The Cold War after WWII.
The Cold War was the continuing state of conflict, tension, and competition that existed after World War II between the Soviet Union and its satellites and the powers of the Western world under the leadership of the United States from the mid-1940s to the early 1990s. Throughout this period, the conflict was expressed through military coalitions, espionage, weapons development, invasions, propaganda, and competitive technological development, which included the space race. The conflict included costly defense spending, a massive conventional and nuclear arms race, and numerous proxy wars; the two superpowers never fought one another directly.
In 1947, the United Nations helps establish a state for the Jewish people after the horrors of the Holocaust. For over 60 years, this decision has fueled a bloody conflict between Israeli Jews and Palestinian Muslims, as both groups claim that this land was given to them by God.
We will be watching a film that will explain this in full detail.
At the end of World War II, Germany was divided into four zones. While the French, British and American cooperated, the Soviet zone grew more isolated. This fence separated friends in Berlin in 1953.
Germany was split into East Germany (communist), and West Germany. Not until 1989 did the Berlin Wall come down.
“…an ‘iron curtain’ has descended across the continent.”
- Winston Churchill, March 1946, at Westminster College referring to Soviet dominated Eastern Europe
The Truman Doctrine is a set of principles of U.S. foreign policy created on March 12, 1947 by President Harry S Truman. Truman declared that the United States, as leader of the "free world," must support capitalism worldwide and fight against (contain) communism. Truman suggested that 400 million dollars be sent to Greece and Turkey to prevent those countries from turning to communism after WWII. It was the beginning of the Cold War.
The Marshall Plan (named after Secretary of State George Marshall and officially the European Recovery Program, ERP) was the primary plan of the United States for rebuilding and creating a stronger foundation for the countries of Western Europe, and repelling communism after World War II.
Map of Cold-War era Europe and the Near East showing countries that received Marshall Plan aid. The red columns show the relative amount of total aid per nation.
The Warsaw pact was signed on May 14, 1955 in Warsaw, Poland. The pact was created so that if any country in the pact were to be the victim of aggression, the other countries in the pact would defend them. The Soviet Union initiated the pact in response to West Germany entering the North Atlantic Treaty Organization (more commonly known by its English acronym NATO) in 1955. Dissolved in 1991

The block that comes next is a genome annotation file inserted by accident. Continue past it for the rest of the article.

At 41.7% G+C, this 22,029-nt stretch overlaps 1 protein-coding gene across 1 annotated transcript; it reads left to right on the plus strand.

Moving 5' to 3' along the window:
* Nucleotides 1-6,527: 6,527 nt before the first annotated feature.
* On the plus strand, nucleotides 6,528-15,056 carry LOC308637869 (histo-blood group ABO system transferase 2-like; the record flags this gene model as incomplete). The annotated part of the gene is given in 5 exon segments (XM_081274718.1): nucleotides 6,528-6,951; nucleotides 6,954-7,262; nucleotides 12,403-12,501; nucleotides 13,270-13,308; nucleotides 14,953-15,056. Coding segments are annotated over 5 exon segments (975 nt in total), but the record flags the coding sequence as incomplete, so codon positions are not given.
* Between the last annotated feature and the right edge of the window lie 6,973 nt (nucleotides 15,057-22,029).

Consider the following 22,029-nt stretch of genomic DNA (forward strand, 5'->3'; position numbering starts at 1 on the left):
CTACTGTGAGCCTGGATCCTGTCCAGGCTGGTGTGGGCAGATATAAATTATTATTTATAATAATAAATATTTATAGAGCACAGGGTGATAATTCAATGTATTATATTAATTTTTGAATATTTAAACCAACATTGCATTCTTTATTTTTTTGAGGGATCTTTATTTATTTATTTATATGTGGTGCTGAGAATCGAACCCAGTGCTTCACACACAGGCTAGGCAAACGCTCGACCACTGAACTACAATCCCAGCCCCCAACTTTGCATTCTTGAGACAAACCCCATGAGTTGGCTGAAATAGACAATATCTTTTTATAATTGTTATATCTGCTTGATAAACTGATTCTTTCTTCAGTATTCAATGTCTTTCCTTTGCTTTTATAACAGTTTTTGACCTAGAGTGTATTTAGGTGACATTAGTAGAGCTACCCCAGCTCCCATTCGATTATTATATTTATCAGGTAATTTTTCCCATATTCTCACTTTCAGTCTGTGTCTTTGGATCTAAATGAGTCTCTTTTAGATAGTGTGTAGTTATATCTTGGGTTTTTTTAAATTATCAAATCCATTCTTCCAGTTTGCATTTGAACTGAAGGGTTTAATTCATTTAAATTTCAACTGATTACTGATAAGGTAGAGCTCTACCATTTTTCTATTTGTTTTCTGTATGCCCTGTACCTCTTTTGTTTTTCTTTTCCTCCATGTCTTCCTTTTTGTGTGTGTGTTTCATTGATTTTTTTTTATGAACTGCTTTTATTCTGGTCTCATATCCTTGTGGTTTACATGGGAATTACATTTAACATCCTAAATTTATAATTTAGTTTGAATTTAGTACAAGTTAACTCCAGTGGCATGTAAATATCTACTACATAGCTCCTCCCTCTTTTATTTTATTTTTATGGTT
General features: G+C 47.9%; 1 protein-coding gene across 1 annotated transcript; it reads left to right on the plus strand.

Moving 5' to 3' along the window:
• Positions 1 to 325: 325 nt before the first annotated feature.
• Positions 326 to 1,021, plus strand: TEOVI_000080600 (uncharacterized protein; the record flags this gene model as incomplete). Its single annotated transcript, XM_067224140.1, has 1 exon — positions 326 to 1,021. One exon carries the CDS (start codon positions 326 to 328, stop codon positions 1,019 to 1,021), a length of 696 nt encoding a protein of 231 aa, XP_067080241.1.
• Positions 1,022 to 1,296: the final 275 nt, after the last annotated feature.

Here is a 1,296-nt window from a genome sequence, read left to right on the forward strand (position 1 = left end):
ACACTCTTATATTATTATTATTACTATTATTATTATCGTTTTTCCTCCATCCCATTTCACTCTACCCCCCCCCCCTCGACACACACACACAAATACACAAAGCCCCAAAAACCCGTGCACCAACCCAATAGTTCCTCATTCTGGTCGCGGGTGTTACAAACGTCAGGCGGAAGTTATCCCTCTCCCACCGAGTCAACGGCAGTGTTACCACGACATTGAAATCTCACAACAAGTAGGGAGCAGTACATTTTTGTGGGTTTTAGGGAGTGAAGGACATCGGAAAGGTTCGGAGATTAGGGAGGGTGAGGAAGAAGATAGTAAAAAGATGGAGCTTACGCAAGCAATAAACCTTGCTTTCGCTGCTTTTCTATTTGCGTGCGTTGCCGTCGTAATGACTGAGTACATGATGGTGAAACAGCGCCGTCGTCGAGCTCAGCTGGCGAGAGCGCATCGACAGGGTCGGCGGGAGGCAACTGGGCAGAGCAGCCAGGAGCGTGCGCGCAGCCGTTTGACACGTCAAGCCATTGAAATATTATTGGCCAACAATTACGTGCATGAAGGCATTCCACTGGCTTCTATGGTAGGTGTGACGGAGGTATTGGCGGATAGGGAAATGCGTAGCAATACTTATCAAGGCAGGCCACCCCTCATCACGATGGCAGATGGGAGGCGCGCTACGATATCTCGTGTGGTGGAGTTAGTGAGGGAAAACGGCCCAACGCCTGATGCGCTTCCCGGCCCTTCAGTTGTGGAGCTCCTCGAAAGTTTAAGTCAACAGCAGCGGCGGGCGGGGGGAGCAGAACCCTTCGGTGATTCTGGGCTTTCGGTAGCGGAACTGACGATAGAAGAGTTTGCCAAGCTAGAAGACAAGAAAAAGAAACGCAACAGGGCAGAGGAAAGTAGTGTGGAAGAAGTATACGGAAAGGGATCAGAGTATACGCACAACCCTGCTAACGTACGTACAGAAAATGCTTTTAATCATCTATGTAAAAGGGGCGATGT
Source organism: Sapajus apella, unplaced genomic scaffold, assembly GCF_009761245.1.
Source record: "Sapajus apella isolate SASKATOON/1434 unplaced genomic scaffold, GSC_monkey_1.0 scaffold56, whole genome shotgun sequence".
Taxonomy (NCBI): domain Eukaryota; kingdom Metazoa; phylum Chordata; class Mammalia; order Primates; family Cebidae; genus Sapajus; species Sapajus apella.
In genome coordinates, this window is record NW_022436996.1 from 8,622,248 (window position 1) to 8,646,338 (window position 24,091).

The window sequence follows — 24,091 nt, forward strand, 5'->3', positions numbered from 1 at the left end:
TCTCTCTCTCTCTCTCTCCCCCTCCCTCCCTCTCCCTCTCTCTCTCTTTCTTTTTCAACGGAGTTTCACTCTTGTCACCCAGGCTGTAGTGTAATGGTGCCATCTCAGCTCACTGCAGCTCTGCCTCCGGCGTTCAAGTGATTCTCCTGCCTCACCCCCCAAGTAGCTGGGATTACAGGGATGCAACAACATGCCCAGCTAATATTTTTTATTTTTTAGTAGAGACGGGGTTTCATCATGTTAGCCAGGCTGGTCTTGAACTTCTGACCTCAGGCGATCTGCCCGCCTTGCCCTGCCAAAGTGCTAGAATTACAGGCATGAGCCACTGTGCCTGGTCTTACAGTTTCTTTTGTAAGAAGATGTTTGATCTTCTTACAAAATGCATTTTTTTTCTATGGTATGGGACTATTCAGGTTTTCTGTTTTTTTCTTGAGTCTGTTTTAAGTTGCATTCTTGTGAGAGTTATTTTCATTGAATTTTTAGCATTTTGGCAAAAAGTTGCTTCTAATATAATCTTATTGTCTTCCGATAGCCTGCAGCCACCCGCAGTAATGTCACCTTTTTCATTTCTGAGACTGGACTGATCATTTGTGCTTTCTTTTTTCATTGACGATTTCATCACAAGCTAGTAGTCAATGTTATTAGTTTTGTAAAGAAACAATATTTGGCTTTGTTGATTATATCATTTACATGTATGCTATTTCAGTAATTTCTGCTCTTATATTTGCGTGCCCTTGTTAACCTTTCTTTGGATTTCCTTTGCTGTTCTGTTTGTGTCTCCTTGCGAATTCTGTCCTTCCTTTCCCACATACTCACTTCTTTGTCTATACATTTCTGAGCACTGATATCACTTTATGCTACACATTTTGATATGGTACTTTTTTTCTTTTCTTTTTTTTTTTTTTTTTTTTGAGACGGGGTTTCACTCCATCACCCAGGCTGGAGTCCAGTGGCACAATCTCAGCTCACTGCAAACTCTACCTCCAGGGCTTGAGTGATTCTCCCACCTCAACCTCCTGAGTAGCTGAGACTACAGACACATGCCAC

Members included: Soviet Union, Poland, East Germany, Czechoslovakia, Hungary, Romania, Bulgaria, Albania.
In the fall of 1962, U2 spy planes took this photo that revealed missiles in Cuba. For nearly two weeks, the world held its breath while the USSR and the U.S. debated their next move and possible nuclear war.
Confrontation at the United Nations, October 25, 1962: deputy NPIC director David Parker points out the photographic evidence while U.S. ambassador Adlai Stevenson (at right) describes the photos. USSR ambassador Valerian Zorin is presiding at far left.
In the 1950s, Senator Joseph McCarthy led a vicious and often unfounded campaign against communists in the United States. Simply being accused of being a communist or having friends that were communist could mean the end of your career and being ostracized from the community.
1947 propaganda comic book
Senator Joseph McCarthy (R) Wisconsin
In 1957, the USSR launched “Sputnik”. The U.S. then made changes to its educational system. Since then, many of the math and science classes you take today are a result of this Cold War “space race.”
U.S. captain Mike Eruzione (left) celebrates with Bill Baker (center) moments after scoring the decisive goal against the Soviet Union in 1980.
On November 9, 1989, East German leader Egon Krenz rescinded travel restrictions for East Germans and tens of thousands of them flooded the checkpoints along the wall, demanding entry into the West. In the face of the growing crowd, the guards yielded.
Perestroika was a political movement for reformation within the Communist Party of the Soviet Union during the 1980s, widely associated with Soviet leader Mikhail Gorbachev and his glasnost (meaning "openness") policy reform. The literal meaning of perestroika is "restructuring", referring to the restructuring of the Soviet political and economic system. - Wikipedia
a Soviet policy permitting open discussion of political and social issues and freer dissemination of news and information - Merriam Webster
Under Mikhail Gorbachev, the policies within perestroika, such as glasnost, are considered to be what led to the end of the Cold War and also what expedited the collapse of the
A West Berliner soaked by a water cannon takes a sledgehammer to the wall. The fall of the wall paved the way for a re-unified Germany.